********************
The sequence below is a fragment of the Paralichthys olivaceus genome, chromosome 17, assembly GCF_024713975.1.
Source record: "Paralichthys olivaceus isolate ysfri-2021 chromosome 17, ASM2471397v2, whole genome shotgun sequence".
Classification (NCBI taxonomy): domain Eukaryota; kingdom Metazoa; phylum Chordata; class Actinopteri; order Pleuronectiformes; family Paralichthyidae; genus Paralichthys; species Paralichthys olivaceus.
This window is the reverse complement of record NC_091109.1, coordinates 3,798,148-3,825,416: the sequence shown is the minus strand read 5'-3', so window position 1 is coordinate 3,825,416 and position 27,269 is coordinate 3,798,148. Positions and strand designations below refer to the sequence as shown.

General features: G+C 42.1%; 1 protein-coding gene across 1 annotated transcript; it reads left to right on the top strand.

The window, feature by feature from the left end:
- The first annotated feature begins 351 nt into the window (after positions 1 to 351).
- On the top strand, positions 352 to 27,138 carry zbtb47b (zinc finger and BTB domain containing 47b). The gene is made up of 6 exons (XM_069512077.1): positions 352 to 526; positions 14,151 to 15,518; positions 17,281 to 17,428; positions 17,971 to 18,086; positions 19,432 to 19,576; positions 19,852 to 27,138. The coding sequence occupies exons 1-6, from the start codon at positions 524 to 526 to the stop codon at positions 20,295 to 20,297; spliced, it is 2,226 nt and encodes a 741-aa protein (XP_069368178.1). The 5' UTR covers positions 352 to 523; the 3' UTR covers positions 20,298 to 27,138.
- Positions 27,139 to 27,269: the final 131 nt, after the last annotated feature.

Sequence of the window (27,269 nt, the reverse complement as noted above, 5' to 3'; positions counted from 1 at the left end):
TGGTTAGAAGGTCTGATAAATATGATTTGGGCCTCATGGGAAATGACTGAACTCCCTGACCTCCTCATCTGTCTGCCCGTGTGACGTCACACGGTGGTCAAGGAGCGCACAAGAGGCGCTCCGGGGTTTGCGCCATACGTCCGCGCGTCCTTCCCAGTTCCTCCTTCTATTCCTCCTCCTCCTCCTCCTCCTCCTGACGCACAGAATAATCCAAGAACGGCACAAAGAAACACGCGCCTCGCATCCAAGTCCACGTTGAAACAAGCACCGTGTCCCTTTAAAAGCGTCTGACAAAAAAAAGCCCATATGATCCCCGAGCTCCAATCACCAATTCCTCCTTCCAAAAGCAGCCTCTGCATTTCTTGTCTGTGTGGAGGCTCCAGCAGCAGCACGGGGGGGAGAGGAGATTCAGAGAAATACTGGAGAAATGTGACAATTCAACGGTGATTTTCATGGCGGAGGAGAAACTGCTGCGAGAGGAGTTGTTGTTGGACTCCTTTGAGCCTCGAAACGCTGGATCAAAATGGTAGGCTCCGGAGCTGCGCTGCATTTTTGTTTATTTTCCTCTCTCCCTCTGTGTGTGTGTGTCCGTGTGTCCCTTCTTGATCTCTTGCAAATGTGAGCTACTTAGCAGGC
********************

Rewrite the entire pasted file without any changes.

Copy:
The sequence below is a fragment of the Paralichthys olivaceus genome, chromosome 17, assembly GCF_024713975.1.
Source record: "Paralichthys olivaceus isolate ysfri-2021 chromosome 17, ASM2471397v2, whole genome shotgun sequence".
Classification (NCBI taxonomy): domain Eukaryota; kingdom Metazoa; phylum Chordata; class Actinopteri; order Pleuronectiformes; family Paralichthyidae; genus Paralichthys; species Paralichthys olivaceus.
This window is the reverse complement of record NC_091109.1, coordinates 3,798,148-3,825,416: the sequence shown is the minus strand read 5'-3', so window position 1 is coordinate 3,825,416 and position 27,269 is coordinate 3,798,148. Positions and strand designations below refer to the sequence as shown.

General features: G+C 42.1%; 1 protein-coding gene across 1 annotated transcript; it reads left to right on the top strand.

The window, feature by feature from the left end:
- The first annotated feature begins 351 nt into the window (after positions 1 to 351).
- On the top strand, positions 352 to 27,138 carry zbtb47b (zinc finger and BTB domain containing 47b). The gene is made up of 6 exons (XM_069512077.1): positions 352 to 526; positions 14,151 to 15,518; positions 17,281 to 17,428; positions 17,971 to 18,086; positions 19,432 to 19,576; positions 19,852 to 27,138. The coding sequence occupies exons 1-6, from the start codon at positions 524 to 526 to the stop codon at positions 20,295 to 20,297; spliced, it is 2,226 nt and encodes a 741-aa protein (XP_069368178.1). The 5' UTR covers positions 352 to 523; the 3' UTR covers positions 20,298 to 27,138.
- Positions 27,139 to 27,269: the final 131 nt, after the last annotated feature.

Sequence of the window (27,269 nt, the reverse complement as noted above, 5' to 3'; positions counted from 1 at the left end):
TGGTTAGAAGGTCTGATAAATATGATTTGGGCCTCATGGGAAATGACTGAACTCCCTGACCTCCTCATCTGTCTGCCCGTGTGACGTCACACGGTGGTCAAGGAGCGCACAAGAGGCGCTCCGGGGTTTGCGCCATACGTCCGCGCGTCCTTCCCAGTTCCTCCTTCTATTCCTCCTCCTCCTCCTCCTCCTCCTGACGCACAGAATAATCCAAGAACGGCACAAAGAAACACGCGCCTCGCATCCAAGTCCACGTTGAAACAAGCACCGTGTCCCTTTAAAAGCGTCTGACAAAAAAAAGCCCATATGATCCCCGAGCTCCAATCACCAATTCCTCCTTCCAAAAGCAGCCTCTGCATTTCTTGTCTGTGTGGAGGCTCCAGCAGCAGCACGGGGGGGAGAGGAGATTCAGAGAAATACTGGAGAAATGTGACAATTCAACGGTGATTTTCATGGCGGAGGAGAAACTGCTGCGAGAGGAGTTGTTGTTGGACTCCTTTGAGCCTCGAAACGCTGGATCAAAATGGTAGGCTCCGGAGCTGCGCTGCATTTTTGTTTATTTTCCTCTCTCCCTCTGTGTGTGTGTGTCCGTGTGTCCCTTCTTGATCTCTTGCAAATGTGAGCTACTTAGCAGGC